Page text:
The fatal shooting of a 13-year-old boy in a Chinese takeout in Nicetown two years ago was a clear case of first-degree murder as evidenced by surveillance video, a city prosecutor told a jury Thursday.

Despite donning a ski mask to cover his face, Tymear Johnson, then 19, wore a distinctive red jacket that witnesses and surveillance video indicated he had on earlier that night in March 2017, Assistant District Attorney Courtney Malloy said in her closing argument at Johnson’s murder trial.

When Johnson raised his .45-caliber gun, “calmly and smoothly” walked toward a group of four younger teens at a table in the Gold Fish Chinese takeout, then fired a shot at Khiseer Davis-Prather’s head, killing him, that was premeditated murder, Malloy said.

As the prosecutor spoke and video of the shooting inside the takeout played on a large projection screen, relatives of the victim were visibly upset and one screamed, then left the courtroom.

The disruption prompted Common Pleas Court Judge Rose Marie DeFino-Nastasi to dismiss the jury for a short break, during which she instructed those in the courtroom not to react.

After the break, Malloy reminded jurors that another young man who had initially been charged with murder in Davis-Prather’s death, Christopher Southerland, had identified Johnson as the shooter. Southerland, who pleaded guilty to conspiracy to commit aggravated assault and agreed to cooperate with prosecutors, testified Tuesday at Johnson’s trial.

Christopher Southerland
Philadelphia Police
Christopher Southerland

Southerland, then 17, said he accompanied Johnson to the takeout that night. He testified that he did not know Johnson was going to shoot anyone.

Johnson’s attorney, Gina Amoriello, acknowledged in her closing Thursday that Johnson was the man wearing the distinctive red jacket earlier that night in videos captured at the King of Prussia Mall and on a SEPTA bus heading back to Philadelphia, but she contended that he was not the shooter caught on video in the takeout.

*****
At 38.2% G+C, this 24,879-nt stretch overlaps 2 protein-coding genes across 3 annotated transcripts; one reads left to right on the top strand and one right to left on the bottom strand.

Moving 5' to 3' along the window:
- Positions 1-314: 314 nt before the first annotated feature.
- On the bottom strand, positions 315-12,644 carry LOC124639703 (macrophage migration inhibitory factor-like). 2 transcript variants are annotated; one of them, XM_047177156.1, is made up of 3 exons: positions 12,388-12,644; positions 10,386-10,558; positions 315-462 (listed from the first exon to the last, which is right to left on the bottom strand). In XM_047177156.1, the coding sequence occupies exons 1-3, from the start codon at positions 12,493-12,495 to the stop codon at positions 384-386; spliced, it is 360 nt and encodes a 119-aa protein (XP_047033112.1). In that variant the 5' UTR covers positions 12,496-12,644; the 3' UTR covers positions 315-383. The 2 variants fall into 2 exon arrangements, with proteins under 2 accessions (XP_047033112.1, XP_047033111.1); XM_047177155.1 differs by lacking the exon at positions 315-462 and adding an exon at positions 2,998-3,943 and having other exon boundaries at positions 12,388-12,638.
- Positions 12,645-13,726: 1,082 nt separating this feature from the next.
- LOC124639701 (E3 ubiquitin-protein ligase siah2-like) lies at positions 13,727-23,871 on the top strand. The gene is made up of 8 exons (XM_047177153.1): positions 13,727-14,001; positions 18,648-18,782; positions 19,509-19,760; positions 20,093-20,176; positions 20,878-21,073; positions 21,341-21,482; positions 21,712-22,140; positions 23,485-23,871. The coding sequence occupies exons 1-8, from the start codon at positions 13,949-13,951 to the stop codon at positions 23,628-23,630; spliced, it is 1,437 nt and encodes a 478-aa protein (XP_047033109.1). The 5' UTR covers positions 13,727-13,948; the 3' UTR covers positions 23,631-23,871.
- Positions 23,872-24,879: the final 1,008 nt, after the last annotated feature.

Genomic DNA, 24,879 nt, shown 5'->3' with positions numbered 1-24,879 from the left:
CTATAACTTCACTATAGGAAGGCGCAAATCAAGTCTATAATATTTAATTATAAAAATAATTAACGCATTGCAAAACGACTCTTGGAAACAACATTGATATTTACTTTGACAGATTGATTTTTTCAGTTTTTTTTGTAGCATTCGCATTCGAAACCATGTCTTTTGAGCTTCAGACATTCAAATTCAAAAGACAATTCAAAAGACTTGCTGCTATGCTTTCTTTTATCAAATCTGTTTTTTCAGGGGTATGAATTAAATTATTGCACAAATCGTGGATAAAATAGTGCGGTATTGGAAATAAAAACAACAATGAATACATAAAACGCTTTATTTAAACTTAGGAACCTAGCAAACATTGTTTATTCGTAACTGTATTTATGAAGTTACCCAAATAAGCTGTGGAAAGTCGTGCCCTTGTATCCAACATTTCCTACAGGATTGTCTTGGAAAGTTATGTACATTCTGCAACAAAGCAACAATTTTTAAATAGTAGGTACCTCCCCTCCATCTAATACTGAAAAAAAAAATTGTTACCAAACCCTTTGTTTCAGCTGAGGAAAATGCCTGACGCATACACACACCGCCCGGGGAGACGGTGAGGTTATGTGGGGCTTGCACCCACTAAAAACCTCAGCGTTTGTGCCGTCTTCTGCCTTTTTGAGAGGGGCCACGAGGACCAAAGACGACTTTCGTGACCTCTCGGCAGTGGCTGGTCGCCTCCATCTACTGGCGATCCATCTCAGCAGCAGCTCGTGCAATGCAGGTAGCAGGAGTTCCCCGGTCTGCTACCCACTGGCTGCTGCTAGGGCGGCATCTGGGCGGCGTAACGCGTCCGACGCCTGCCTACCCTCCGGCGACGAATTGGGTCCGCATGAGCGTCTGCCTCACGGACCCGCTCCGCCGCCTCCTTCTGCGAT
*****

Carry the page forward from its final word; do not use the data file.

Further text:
She argued that jurors should have reasonable doubt as to who shot Davis-Prather because they could not see the face of the masked gunman in the video. And she tried to cast doubt on the validity of Southerland’s testimony by pointing out that as part of his plea deal with prosecutors, he could be sentenced to a lesser prison term.

There was no evidence that Johnson, who did not testify during the trial, or Southerland knew Davis-Prather or the three friends he was with at the time of the shooting.

Their paths first crossed when the SEPTA bus Johnson and Southerland were riding in briefly stopped in front of the takeout on West Hunting Park Avenue.

Surveillance video from the bus showed Johnson looking out the bus window toward the takeout and pointing. Meanwhile, video from the takeout showed one of Davis-Prather’s friends, who was standing with his back to the video camera, appearing to make some kind of hand gesture toward the bus.

“I submit to you,” Malloy told jurors, “there’s no hand gesture in this world that would justify putting a .45-caliber handgun to a 13-year-old’s head.”

Whatever Johnson saw, he felt “disrespected,” she said.

So, moments later, "to satisfy his own personal sense of justice,” Johnson fired a gun at Davis-Prather’s head from just inches away, Malloy said. Davis-Prather died nine days later at a hospital. Johnson did not have a license to carry a gun, which has not been recovered.

The jury of nine women and three men deliberated for four hours Thursday afternoon without reaching a verdict. Johnson, 22, is charged with murder, conspiracy, and gun offenses.